If you want to know which format sounds better, vinyl or CD, compare recent releases. If you primarily listen to pre-1990 music, then vinyl is a very good choice.
Jethro Tull's Broadsword and the Beast is a quite obviously digital recording from 1982. You can tell it's a digital recording by listening to either the vinyl or CD version. This still doesn't stop it from being well enough recorded and mastered to make it an enjoyable listen. I think it's highly likely that the CD version of this album was mastered from the master recording.

I listen primarily to pre-1990 music.

Are you saying that mastering quality over-rides vinyl or CD format choice when it comes to sound quality? In which case, can you or anyone else nominate a range of CD's that are better mastered than the vinyl versions? I'm not including greatest hits nor compilations where they often cram too many tracks onto the lps making them sound much worse than the original releases.

If the majority of recorded music sounds better on the vinyl version than the CD version then this suggests to me that poor mastering may just be being used as an excuse. It's possible that vinyl might be technically better than CD's in certain respects that affect overall sound quality.

If it sounds better it is better.

Kate Bush's The Dreaming on CD has the same sonic faults as Broadsword and the Beast when compared to the vinyl version in my system. These are the only 2 albums I have on both formats. If someone can suggest a few CD's that they think sound better than the vinyl versions then I will try to check these out.
 

Overdose

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Feb 8, 2008
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Guys, the compression will be in the mastering, not in individual recordings. If compression is evident in one format, moreso than another, then a different master has been used for that recording.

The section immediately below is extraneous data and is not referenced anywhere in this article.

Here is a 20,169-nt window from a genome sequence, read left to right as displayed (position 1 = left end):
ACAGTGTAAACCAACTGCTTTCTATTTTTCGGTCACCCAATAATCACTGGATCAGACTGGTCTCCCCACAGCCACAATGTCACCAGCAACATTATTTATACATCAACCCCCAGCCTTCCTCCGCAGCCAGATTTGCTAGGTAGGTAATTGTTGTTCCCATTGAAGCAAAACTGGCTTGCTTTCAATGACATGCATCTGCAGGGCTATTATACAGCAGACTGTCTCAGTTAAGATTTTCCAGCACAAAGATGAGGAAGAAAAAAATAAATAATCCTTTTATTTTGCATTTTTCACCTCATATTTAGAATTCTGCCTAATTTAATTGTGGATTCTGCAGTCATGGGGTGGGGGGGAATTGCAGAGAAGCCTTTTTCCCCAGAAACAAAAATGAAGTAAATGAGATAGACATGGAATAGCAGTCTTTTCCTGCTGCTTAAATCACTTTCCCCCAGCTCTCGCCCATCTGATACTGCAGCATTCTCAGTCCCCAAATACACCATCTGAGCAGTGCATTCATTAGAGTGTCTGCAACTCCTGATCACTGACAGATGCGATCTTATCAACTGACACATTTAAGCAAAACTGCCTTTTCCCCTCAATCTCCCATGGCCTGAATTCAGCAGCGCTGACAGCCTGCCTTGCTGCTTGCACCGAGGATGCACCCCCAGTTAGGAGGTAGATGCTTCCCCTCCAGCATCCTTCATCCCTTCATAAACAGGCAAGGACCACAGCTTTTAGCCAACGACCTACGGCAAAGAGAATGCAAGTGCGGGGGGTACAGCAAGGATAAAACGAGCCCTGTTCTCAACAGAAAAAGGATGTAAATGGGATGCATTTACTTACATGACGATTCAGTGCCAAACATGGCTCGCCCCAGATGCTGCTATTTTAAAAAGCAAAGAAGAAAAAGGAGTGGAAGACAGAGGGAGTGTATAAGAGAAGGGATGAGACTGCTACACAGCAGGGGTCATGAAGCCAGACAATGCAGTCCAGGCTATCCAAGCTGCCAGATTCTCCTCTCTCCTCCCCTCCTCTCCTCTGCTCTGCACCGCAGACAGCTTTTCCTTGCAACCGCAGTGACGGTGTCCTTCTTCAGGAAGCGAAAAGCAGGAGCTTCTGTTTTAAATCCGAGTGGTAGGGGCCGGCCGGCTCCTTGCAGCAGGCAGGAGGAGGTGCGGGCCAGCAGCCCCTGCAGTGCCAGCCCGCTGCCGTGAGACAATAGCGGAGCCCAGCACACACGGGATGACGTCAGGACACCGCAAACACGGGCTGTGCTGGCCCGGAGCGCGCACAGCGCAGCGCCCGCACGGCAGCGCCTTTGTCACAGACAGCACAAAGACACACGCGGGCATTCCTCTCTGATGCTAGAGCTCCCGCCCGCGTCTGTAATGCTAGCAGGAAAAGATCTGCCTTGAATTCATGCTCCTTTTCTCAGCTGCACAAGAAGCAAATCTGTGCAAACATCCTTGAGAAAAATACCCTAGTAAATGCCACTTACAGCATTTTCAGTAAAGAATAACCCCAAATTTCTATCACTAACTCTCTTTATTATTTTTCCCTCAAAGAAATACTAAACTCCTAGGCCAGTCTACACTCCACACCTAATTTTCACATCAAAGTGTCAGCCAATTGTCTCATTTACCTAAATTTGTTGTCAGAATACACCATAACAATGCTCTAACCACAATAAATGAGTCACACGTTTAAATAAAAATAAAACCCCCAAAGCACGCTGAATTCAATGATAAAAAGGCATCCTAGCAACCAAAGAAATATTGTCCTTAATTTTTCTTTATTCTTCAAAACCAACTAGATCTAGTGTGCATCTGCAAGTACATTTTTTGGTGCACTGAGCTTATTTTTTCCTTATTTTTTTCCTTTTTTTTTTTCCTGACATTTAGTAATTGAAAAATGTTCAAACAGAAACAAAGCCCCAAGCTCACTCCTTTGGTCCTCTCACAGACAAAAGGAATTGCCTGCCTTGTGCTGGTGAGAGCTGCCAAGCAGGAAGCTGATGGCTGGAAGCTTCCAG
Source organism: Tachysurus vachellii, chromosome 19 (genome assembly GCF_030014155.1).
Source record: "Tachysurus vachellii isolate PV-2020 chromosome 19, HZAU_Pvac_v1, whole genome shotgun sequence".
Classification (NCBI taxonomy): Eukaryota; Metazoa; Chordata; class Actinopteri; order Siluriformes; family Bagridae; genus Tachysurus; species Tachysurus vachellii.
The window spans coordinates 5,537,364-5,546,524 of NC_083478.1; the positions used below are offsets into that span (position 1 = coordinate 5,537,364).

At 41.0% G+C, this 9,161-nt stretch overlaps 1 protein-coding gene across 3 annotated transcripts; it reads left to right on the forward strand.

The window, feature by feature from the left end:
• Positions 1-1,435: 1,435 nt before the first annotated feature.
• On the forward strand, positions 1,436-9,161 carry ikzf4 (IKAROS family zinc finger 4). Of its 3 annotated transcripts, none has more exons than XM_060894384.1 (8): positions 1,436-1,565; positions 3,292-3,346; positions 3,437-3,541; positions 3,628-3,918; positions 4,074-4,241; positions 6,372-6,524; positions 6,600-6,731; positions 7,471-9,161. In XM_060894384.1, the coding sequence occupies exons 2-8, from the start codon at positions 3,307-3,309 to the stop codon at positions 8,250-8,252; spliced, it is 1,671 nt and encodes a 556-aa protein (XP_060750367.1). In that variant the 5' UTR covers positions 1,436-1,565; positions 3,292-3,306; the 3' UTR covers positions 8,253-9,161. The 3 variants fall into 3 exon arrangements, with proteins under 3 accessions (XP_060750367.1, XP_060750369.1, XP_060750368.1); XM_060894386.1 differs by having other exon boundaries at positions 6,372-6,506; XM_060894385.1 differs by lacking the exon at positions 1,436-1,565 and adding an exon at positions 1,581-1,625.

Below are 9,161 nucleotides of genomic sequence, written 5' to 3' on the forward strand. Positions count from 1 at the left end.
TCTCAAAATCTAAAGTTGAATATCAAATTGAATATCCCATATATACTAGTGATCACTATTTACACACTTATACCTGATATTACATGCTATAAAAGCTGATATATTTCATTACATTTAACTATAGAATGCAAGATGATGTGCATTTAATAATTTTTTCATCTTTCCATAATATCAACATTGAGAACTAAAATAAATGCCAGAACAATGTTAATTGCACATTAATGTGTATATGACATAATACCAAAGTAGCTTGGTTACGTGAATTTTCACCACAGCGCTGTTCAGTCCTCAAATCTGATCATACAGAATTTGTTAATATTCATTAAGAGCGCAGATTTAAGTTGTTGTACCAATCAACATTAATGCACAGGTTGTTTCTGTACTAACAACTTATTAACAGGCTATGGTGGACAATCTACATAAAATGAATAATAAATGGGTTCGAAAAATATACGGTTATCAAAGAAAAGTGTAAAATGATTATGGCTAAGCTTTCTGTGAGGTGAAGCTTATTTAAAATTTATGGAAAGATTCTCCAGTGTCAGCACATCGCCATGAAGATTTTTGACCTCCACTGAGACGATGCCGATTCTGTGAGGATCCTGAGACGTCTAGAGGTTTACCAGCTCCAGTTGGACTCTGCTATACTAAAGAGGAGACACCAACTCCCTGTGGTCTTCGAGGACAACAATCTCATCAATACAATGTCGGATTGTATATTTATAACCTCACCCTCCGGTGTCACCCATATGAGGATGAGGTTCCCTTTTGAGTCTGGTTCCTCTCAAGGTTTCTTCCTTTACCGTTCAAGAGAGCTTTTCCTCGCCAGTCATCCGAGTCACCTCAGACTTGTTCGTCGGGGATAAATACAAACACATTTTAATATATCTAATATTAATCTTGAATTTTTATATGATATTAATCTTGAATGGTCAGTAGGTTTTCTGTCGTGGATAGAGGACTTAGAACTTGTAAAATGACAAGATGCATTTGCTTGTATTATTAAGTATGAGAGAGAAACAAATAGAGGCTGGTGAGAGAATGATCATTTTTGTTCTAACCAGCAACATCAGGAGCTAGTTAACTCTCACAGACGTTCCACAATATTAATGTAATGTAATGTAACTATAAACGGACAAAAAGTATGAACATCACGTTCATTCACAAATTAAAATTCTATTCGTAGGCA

This does not mean that either format has supremecy for outright sound quality, but CD is clearly better in terms of practicality, ease of use and storage, with sound quality being far more consistent that vinyl, particularly with use over time.

Vinyl is all well and good, but lets not pretend it's anything more than a quaint and cermonious way to listen to music these days.
 

Frank Harvey

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Jun 27, 2008
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Overdose said:
Vinyl is all well and good, but lets not pretend it's anything more than a quaint and cermonious way to listen to music these days.
It is far more than that. Vinyl has outlasted ALL sound formats, and will continue to do so (I wonder how long for). If it was really as bad as some claim, it would've died out years ago. Those that claim technical accuracy may well have a point, but those that just want to enjoy their system rather than argue about it are still listening to vinyl, and will continue to do so. I bought my first turntable in a long time last year, and don't regret a single penny.
 

plastic penguin

Well-known member
FrankHarveyHiFi said:
Overdose said:
Vinyl is all well and good, but lets not pretend it's anything more than a quaint and cermonious way to listen to music these days.
It is far more than that. Vinyl has outlasted ALL sound formats, and will continue to do so (I wonder how long for). If it was really as bad as some claim, it would've died out years ago. Those that claim technical accuracy may well have a point, but those that just want to enjoy their system rather than argue about it are still listening to vinyl, and will continue to do so. I bought my first turntable in a long time last year, and don't regret a single penny.
Agreed. Turntables or vinyl in general isn't flawless (nor is any other format). They all add to this wonderful - sometimes mad - hobby of hi-fi.

Personally, I think vinyl adds an addtional dimension (simplicity)...
 

BenLaw

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Nov 21, 2010
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plastic penguin said:
FrankHarveyHiFi said:
Overdose said:
Vinyl is all well and good, but lets not pretend it's anything more than a quaint and cermonious way to listen to music these days.